• Oleic- 30-40%
  • Palmitic- 18-30%
  • Linoleic- 24-34%
  • Linolenic- less than 1-3%
  • Stearic- 2-8%

Black Cumin Seed Oil (aka Kalonji oil, Caraway Oil, Nigella sativa Oil, and Black Seed Oil)

  • Scientific Name: Nigella sativa
  • Comedogenic rating: 2
  • Shelf Life: 2 years
  • Scent: Peppery Aroma
  • Color / Consistency:  Pale amber to dark amber liquid with slightly greenish hue / Moderate viscosity
  • Absorption: Absorbs into the skin at an average speed, leaving a slight oily residue on the skin.
  • Best for Skin Types: All skin types, especially acne prone
  • Best for Skin conditions: acne, dry and irritated skin
  • Notable Compounds: thymoquinone, minerals including Zinc, Calcium, Potassium, Iron, Magnesium, Selenium, Copper, and Phosphorus

Black cumin seed oil is one of the best oils for acne-prone skin; this is because black cumin seed oil is effective at killing not just one, but various strains of acne-causing bacteria. Many anti-bacterial oils (such as tea tree) are only useful against one type of P. Acnes, whereas black cumin seed is effective against multiple strains.

Black cumin seeds contain a compound called thymoquinone (TQ). TQ is an anti-
inflammatory that helps eliminate the inflammation of pimples.This oil is anti-inflammatory, anti-bacterial and anti-fungal and it helps support wound healing.

Fatty Acid Composition (source)

  • Palmitic Acid  11.31%
  • Palmitoleic Acid  2.3%
  • Stearic Acid  3.02%
  • Oleic Acid (Omega 9) 21.7%
  • Linoleic Acid (Omega 6)  53.08%
  • Eicosadienoic Acid   2.28% 

[Read: Black Cumin Seed Oil Skin Benefits]

Blackcurrant Seed Oil

  • Scientific Name: Ribes nigrum
  • Comedogenic rating: 0 – 1
  • Shelf Life: 6 months to 1 year
  • Scent: strong, heavy, oily scent
  • Color / Consistency:  Clear pale yellow to golden yellow liquid
  • Absorption: typical of carrier oils
  • Best for Skin Types: all skin types
  • Best for Skin conditions: dermatitis and eczema, premature aging, skin damaged by the sun.
  • Notable Compounds: Gamma Linolenic Acid

Black Current seed oil is very rich in antioxidants and GLA, making it effective at increasing the elasticity of the skin, conditioning rough skin and preventing dermatitis and eczema. Anti-aging properties make this oil rejuvenating for mature skin.

Fatty Acid Composition (source)

  • α-Linolenic Acid: 12.0  – 15.0 %
  • γ-Linolenic Acid: ≥ 15.0 %
  • Linoleic Acid: 43.0  – 49.0 %
  • Oleic Acid: 8.0  – 16.0 %
  • Stearic Acid: 1.0  – 3.0 %
  • Palmitic Acid: 6.0 –  8.0 %

Blackberry Seed Oil

  • Scientific Name: Rubus Fruticosus
  • Comedogenic rating: 0 – 1
  • Shelf Life: 6 months
  • Scent: mild aroma
  • Color / Consistency: Dark green oil with a medium viscosity
  • Absorption: rapid absorption
  • Best for Skin Types: All skin types, especially oily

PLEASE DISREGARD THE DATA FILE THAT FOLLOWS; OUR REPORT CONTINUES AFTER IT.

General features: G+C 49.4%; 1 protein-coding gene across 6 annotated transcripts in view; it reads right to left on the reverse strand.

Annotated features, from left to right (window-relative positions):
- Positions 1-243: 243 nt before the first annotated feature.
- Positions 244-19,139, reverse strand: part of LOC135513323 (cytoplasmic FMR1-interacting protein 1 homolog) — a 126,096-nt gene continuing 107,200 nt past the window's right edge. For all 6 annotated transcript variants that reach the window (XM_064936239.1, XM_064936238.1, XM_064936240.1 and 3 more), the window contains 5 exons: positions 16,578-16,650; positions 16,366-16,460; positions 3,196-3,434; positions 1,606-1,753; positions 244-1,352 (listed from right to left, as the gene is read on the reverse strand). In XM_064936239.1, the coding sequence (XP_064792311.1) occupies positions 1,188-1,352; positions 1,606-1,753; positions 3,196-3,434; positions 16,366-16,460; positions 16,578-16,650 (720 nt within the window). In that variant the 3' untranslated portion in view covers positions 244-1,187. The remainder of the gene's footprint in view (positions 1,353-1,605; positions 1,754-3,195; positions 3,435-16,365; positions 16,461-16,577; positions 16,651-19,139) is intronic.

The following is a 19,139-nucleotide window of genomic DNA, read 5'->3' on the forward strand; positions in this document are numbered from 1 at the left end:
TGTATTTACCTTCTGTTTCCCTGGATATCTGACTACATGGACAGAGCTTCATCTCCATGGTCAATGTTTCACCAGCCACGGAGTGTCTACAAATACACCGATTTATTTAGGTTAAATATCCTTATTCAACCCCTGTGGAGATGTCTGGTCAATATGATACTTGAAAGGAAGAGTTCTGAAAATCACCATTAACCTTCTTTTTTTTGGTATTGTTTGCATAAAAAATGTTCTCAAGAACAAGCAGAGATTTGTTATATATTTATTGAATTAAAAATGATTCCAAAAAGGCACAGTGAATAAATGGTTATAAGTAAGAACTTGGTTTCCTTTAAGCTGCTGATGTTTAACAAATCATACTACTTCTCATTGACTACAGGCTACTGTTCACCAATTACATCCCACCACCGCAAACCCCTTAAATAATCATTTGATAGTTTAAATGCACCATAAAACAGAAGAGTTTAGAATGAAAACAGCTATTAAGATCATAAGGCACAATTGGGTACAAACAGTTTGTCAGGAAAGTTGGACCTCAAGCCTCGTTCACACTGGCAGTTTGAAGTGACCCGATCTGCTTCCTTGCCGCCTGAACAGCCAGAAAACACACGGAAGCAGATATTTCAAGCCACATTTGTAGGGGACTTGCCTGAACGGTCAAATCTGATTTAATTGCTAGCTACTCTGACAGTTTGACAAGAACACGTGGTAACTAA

• Best for Skin conditions: aging skin, large pores, blemishes
  • Notable Compounds: tocopherols, tocotrienols, lutein (carotenoid), anthocyanins, vitamin C.

Blackberry seed oil is high in anthocyanins, which promote collagen synthesis. It is also one of the richest sources of vitamins C and E, these act as antioxidants, regenerating skin cells, healing damaged skin, repairing scar tissue and improving skin elasticity. Carotenoids reduce free radical damage.

Fatty Acid Composition (source)

  • C14:0 Myristic Acid: 0.11 – 0.2%
  • C15:0 Pentadecanoic Acid: 0.03 – 0.09%
  • C16:0 Palmitic Acid: 3.0 – 8.0%
  • C16:1 Palmitoleic Acid (n-7): 0.04 – 0.09%
  • C17:0 Heptadecanoic Acid: 0.05 – 0.13%
  • C18:0 Stearic Acid: 1.5 – 2.8%
  • C18:1 Cis-11-vaccenic Acid (n-7): 0.30 – 1.0%
  • C18:1 Oleic Acid (n-9): 7.0 – 14.0%
  • C18:2 Linoleic Acid (n-6): 53.0 – 60.0%
  • C18:3 Alpha Linolenic Acid (n-3): 22.0 – 28.0%
  • C20:0 Arachidic Acid: 0.1 – 0.6%

Black Raspberry Seed Oil

  • Scientific Name: Rubus Occidentalis
  • Comedogenic rating: 1 – 2
  • Shelf Life: 1 year
  • Scent: Mild, Characteristic, Sweet Nutty Aroma
  • Color / Consistency:  Light Golden to Greenish Hue / Medium Viscosity
  • Absorption: Rapid Absorption
  • Best for Skin Types: Dry or combination acne prone skin. Maturing and sensitive skin types.
  • Best for Skin conditions: mature, damaged, acne
  • Notable Compounds: antioxidants 

Black Raspberry seed oil absorbs quickly without leaving a greasy feel. It helps maintain skin elasticity and leaves the skin looking and feeling hydrated. A strong protectant from free radical damage due to high levels of antioxidants.

Fatty Acid Composition (source)

  • Stearic      0.8
  • Palmitic     2.2
  • Oleic acid (Omega 9)    10.4
  • Linoleic acid (Omega 6)    48.2
  • Linolenic acid (Omega 3)   28.2

Blueberry Seed Oil

  • Scientific Name: Vaccinium Corymbosum
  • Comedogenic rating: 0 – 1
  • Shelf Life: 1 year
  • Scent: pleasant, fresh, sweet, subtle fruity aroma
  • Color / Consistency:  Light to Rich green color / light in viscosity
  • Absorption: rapid absorption
  • Best for Skin Types: mature, acne-prone, sensitive skin, oily skin.